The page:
Why Worry About Radon?
Radon is the second-leading cause of lung cancer, claiming more than 20,000 lives each year. You cannot see or smell radon, but the naturally-occurring gas is present just about everywhere. Produced from decaying radioactive elements found in the earth’s soil, radon becomes dangerous when it is trapped inside of a building, causing the inhabitants to breathe it in. No matter where you live, the size of your home, the age of the home, or other factors, the risk of radon is a threat you should take seriously.
Radon testing is important to ensure that high radon levels are not a concern to your family. There are measures that you can take to reduce radon in the home, but without the knowledge of a problem, you cannot take the right steps to complete the mitigation process. In this article, we have explained the risk of radon in your home and what to do about it.
How to Tell if the Risk of Radon is Affecting Your Home
Although every home in the U.S. is at risk for radon, certain circumstances increase those risks and cause even more danger to an individual. Your physical location is one of the biggest factors for radon presence in the house. Radon is in greater concentration in some areas of the U.S. than others. The amount of uranium that is found in the soil underneath the building is one of the biggest risk factors. If there are cracks in the foundation or walls of the building, gaps in the floor or holes in the plumbing system, it also increases the risk of radon exposure since it provides an entrance point. Poorly ventilated homes are also at an increased risk. The basement is one of the most common rooms in the home for radon.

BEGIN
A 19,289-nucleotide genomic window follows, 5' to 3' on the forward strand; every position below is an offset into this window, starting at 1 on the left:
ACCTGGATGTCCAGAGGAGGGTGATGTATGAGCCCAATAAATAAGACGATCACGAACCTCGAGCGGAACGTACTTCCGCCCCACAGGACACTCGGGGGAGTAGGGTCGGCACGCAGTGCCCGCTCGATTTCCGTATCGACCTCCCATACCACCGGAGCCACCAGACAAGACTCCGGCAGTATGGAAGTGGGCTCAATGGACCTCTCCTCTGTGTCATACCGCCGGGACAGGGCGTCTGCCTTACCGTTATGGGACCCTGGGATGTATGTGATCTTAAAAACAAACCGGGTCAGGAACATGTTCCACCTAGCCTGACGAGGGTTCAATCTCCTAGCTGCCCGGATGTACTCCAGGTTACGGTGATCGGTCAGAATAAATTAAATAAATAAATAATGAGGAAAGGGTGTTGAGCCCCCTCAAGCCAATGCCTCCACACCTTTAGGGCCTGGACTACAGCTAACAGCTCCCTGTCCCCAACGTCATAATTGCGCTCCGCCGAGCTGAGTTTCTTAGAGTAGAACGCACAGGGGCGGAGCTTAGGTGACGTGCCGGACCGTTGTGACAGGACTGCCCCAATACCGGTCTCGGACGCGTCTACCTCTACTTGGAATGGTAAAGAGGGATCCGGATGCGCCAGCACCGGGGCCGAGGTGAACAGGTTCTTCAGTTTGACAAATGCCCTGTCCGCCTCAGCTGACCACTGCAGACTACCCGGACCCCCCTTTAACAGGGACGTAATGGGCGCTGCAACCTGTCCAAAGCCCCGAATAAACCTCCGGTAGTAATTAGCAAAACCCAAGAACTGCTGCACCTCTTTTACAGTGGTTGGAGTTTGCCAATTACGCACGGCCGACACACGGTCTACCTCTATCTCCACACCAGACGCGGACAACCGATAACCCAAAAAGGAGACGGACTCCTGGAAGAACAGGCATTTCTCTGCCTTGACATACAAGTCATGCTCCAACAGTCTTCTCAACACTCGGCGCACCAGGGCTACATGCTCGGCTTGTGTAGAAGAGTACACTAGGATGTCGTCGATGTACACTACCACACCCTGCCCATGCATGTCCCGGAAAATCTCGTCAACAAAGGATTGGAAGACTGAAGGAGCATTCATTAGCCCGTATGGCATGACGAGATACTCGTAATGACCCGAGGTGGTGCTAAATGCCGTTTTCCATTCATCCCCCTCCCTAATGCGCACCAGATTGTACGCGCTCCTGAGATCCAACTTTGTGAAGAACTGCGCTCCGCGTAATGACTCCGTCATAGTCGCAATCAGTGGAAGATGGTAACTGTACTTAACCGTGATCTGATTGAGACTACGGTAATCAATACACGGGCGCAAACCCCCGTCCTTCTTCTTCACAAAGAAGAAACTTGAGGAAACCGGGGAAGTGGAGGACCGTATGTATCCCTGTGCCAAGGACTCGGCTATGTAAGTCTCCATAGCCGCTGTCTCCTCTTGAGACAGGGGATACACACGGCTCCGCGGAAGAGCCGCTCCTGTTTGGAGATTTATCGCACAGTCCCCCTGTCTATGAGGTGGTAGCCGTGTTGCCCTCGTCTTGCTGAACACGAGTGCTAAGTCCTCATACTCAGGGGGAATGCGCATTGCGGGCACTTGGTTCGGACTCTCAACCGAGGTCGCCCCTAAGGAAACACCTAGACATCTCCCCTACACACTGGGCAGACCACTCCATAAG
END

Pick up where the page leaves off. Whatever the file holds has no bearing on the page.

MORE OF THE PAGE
What To Do if High Levels of Radon are Detected
The American Lung Association, the Environmental Protection Agency (EPA), and the American Cancer Society all recommend regular radon testing. Professional radon testing is an affordable way to keep your home and those who you love safely protected from this harmful gas. Call in a home inspector for professional radon testing to learn if the risk of radon is a threat in your home. If unsafe levels of radon are detected, luckily there is a solution. You can hire a radon mitigation company to install a system that will lower the levels of radon inside. Once the mitigation process is complete, you should still have your home tested regularly for radon to monitor the levels.
Colorado is known for having high levels of radon in homes. If you live in the Greater Denver area and need your home tested for radon, contact Blackstone Home Inspections. We use a 48-hour continuous radon monitor for maximum accuracy. Contact us to schedule a radon test or any of our other inspection services.